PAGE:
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Re: <iframe doc="">

From: Smylers <Smylers@stripey.com>
Date: Mon, 25 Jan 2010 21:34:24 +0000
To: public-html@w3.org
Message-ID: <20100125213424.GC4702@stripey.com>
Shelley Powers writes:

> On Mon, Jan 25, 2010 at 2:09 PM, Tab Atkins Jr. <jackalmage@gmail.com>wrote:
> 
> > On Mon, Jan 25, 2010 at 1:35 PM, Leif Halvard Silli
> > <xn--mlform-iua@xn--mlform-iua.no> wrote:
> > 
> > > 1) So, is the text/html-sandboxed itself simply a security myth -
> > > since it doesn't solve e.g. SQL injection?
> >
> > No?  SQL injection is red herring and I still have no idea why it was
> > brought up.  It is a server-side issue concerning user-input and
> > server-side databases.  It it *never* something that can be affected
> > by client-side measures of *any* kind, even theoretically.  It is so
> > far from being relevant to the discussion as to be patently
> > ridiculous.
> 
> It's not a red herring.  The use case for this thing is weblog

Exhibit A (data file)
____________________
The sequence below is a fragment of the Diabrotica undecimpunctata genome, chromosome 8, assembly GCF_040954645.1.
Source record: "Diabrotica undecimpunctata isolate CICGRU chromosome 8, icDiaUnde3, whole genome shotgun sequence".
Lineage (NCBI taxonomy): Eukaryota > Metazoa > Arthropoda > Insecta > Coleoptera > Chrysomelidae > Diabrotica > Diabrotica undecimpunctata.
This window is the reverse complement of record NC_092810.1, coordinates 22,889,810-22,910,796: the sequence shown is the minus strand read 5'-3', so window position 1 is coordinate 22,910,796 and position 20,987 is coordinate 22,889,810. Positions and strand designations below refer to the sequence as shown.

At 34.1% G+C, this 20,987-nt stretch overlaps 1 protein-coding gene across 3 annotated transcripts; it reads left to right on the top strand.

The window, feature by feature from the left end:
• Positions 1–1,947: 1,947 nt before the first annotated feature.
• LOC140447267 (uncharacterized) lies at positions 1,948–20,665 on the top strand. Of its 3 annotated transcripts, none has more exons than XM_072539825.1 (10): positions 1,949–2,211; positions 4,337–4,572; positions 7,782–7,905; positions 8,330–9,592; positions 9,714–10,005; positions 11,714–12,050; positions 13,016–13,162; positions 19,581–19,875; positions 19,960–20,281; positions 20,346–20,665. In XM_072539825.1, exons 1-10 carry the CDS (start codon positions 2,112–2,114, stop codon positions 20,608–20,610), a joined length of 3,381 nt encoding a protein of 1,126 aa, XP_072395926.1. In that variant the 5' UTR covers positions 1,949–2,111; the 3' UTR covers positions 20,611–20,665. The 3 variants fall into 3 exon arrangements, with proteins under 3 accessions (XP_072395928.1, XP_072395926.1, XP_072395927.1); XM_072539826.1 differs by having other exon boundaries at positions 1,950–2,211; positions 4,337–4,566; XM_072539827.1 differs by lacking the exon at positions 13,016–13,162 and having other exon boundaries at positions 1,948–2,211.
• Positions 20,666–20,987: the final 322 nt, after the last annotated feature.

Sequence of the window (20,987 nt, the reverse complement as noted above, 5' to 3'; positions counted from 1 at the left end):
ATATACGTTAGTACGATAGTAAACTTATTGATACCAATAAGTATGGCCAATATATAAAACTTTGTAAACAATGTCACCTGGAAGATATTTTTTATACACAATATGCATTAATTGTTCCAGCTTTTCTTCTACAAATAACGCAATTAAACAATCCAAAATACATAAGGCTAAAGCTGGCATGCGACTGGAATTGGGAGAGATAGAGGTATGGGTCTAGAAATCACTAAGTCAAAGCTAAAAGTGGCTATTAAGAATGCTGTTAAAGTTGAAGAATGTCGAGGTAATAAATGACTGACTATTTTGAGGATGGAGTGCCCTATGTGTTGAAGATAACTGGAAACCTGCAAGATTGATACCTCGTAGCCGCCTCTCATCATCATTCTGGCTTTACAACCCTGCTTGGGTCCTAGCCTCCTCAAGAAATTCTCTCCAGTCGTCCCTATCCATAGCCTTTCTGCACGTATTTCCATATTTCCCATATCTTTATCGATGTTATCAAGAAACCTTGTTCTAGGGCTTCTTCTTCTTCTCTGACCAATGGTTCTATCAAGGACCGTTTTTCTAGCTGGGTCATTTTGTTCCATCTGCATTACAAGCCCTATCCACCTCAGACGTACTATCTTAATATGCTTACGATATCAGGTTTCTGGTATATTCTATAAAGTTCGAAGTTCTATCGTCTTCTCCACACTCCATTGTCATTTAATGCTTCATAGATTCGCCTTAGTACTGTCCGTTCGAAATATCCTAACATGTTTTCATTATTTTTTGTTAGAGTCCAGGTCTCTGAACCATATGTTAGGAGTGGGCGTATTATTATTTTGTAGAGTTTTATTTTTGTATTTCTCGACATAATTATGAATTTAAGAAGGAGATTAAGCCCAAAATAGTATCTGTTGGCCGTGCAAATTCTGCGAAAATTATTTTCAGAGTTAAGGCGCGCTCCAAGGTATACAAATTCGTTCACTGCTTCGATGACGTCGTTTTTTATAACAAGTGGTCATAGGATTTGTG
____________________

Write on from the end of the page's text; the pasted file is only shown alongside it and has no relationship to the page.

> comments. Comments have to saved in a database, hence the very real
> possibility of SQL injection.

SQL injection, a server-side exploit, is easy to avoid on the server
side, by use of database access libraries where parameters are supplied
separately from the 'fixed' SQL (for example DBI in Perl or using the
Zend Framework in PHP).  This completely avoids them, without individual
programmers having to think about which input characters are a risk.

However, however good those library routines are at SQL injection
protection (and it's straightforward to avoid 100% of it), they do
nothing at all to prevent browser-side exploits, such as cross-site
scripting attacks; something further is needed.

Also, SQL injection protection needs to on data _input_.  HTML escaping
is typically performed on _output_ (leaving the user's raw input in the
DB -- for example to be available for reference, to make it easy to use
in different output formats with different escaping requirements, or to
avoid the risk of a bug in filtering destroying the original data).  In
which case it needs to be in a different place.

> The minor security against script injection that srcdoc provides is a
> drop in the bucket compared to other security risks associated with
> comments.

<iframe srcdoc="..."> can replace server-side code which is filtering
out cross-site scripting attempts.  It doesn't replace code for
inserting into a database, but that's usually completely different from
the code for output filtering, so the saving is genuine.

Smylers
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Received on Monday, 25 January 2010 21:34:54 UTC

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